During the coming period of economic weakness, our strategy will include continuing to embrace growth stocks that have the potential to be recession-resistant, and repositioning our value holdings to gain greater exposure to buyback activity. On the bond side, we’re looking to further upgrade the quality of our bond holdings and move even further out on the yield curve.


Jack Bowers

Jack Bowers
President & Chief Investment Officer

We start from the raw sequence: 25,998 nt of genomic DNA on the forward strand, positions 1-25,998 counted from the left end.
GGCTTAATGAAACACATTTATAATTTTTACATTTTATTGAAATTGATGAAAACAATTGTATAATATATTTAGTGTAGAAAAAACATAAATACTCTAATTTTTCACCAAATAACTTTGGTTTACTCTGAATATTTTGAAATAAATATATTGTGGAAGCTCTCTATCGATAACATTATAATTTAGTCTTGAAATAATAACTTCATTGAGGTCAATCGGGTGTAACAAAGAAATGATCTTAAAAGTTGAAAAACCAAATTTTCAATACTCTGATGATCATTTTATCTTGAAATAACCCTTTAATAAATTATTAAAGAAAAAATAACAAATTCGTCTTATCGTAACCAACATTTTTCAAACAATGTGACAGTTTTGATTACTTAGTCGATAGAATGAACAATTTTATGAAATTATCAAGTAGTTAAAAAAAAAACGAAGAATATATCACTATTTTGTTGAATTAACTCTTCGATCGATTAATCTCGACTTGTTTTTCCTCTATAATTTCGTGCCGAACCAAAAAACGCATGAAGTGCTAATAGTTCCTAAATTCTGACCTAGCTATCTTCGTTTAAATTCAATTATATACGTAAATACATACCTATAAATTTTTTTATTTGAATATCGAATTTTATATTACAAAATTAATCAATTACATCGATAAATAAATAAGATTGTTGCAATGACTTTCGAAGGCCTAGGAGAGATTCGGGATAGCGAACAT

Bowers Wealth Management, Inc. is a Registered Investment Adviser. Advisory services are only offered to clients or prospective clients where Bowers Wealth Management, Inc. and its representatives are properly licensed. This website is solely for informational purposes. Past performance is no guarantee of future returns. Investing involves risk and possible loss of principal capital. No advice may be rendered by Bowers Wealth Management, Inc., unless a client service agreement is in place.